DP10117 What Calls to ARMs? International Evidence on Interest Rates and the Choice of Adjustable Rate Mortgages
|Author(s):||Cristian Badarinza, John Y Campbell, Tarun Ramadorai|
|Publication Date:||August 2014|
|Keyword(s):||adjustable-rate, fixed-rate, household finance, interest rate, international, mortgage choice|
|JEL(s):||G21, N20, R21, R31|
|Programme Areas:||International Macroeconomics, Financial Economics|
|Link to this Page:||cepr.org/active/publications/discussion_papers/dp.php?dpno=10117|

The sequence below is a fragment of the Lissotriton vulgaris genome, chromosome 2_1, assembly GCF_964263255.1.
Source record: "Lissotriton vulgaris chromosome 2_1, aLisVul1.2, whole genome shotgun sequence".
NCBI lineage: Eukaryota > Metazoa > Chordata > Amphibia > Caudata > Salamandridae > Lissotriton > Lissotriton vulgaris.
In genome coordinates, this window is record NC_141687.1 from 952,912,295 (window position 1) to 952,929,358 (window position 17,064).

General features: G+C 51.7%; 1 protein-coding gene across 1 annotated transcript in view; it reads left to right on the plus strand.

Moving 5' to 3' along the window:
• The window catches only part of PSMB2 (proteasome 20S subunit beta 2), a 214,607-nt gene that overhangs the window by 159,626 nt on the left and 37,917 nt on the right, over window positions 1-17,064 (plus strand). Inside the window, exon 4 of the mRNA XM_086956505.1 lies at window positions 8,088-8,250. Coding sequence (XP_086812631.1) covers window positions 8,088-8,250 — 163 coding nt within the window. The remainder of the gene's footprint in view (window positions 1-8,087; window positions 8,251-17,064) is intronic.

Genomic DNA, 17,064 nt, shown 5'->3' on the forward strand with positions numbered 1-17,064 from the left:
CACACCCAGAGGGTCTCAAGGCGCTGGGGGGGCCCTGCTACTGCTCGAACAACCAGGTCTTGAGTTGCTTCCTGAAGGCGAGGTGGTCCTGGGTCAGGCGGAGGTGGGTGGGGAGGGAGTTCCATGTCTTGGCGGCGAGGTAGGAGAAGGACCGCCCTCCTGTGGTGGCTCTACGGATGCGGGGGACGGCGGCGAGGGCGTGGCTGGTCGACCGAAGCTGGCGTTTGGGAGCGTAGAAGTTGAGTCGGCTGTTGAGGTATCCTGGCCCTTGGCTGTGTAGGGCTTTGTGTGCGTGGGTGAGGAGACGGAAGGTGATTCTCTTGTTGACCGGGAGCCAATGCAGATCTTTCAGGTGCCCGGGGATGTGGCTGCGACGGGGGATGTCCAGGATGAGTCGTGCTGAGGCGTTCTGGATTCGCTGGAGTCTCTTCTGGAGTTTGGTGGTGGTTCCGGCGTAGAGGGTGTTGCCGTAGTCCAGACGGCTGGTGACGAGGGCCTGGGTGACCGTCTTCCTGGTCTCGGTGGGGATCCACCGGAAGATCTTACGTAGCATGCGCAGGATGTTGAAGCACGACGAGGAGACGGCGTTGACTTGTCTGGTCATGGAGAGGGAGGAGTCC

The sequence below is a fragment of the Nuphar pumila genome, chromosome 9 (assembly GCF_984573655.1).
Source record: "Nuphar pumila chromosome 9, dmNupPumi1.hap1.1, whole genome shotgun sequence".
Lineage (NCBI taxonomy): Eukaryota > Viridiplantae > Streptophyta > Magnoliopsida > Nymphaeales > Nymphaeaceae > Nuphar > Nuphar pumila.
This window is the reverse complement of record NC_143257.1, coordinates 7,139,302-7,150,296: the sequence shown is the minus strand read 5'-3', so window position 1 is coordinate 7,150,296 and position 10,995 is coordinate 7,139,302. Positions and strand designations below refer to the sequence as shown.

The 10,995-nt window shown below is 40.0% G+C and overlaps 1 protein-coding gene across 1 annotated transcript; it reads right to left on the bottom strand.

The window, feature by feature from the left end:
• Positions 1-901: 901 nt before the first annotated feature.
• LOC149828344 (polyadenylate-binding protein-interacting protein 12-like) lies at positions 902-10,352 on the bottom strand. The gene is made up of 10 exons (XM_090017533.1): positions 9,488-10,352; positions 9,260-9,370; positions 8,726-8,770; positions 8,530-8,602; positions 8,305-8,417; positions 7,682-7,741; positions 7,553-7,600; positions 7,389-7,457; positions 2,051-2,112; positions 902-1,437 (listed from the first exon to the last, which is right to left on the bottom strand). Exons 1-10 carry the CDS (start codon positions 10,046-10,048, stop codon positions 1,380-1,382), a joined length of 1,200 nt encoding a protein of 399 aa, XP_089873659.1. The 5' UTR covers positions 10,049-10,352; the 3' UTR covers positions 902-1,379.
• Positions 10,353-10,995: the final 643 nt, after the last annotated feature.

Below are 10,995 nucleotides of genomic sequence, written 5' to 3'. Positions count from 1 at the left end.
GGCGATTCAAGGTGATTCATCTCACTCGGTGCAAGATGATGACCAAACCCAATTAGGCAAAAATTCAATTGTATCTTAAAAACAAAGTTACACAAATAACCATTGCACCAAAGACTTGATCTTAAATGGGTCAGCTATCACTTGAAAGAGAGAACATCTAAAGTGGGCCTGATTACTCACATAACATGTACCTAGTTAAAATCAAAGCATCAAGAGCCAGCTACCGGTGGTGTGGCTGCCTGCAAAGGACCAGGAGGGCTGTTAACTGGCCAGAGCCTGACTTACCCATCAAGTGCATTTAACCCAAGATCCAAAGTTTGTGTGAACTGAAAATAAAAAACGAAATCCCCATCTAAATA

The relative popularity of adjustable-rate mortgages (ARMs) and fixed-rate mortgages (FRMs) varies considerably both across countries and over time. We ask how movements in current and expected future interest rates affect the share of ARMs in total mortgage issuance. Using a nine-country panel and instrumental variables methods, we present evidence that near-term (one-year) rational expectations of future movements in ARM rates do affect mortgage choice, particularly in more recent data since 2001. However longer-term (three-year) rational forecasts of ARM rates have a weaker effect, and the current spread between FRM and ARM rates also matters, suggesting that households are concerned with current interest costs as well as with lifetime cost minimization. These conclusions are robust to alternative (adaptive and survey-based) models of household expectations.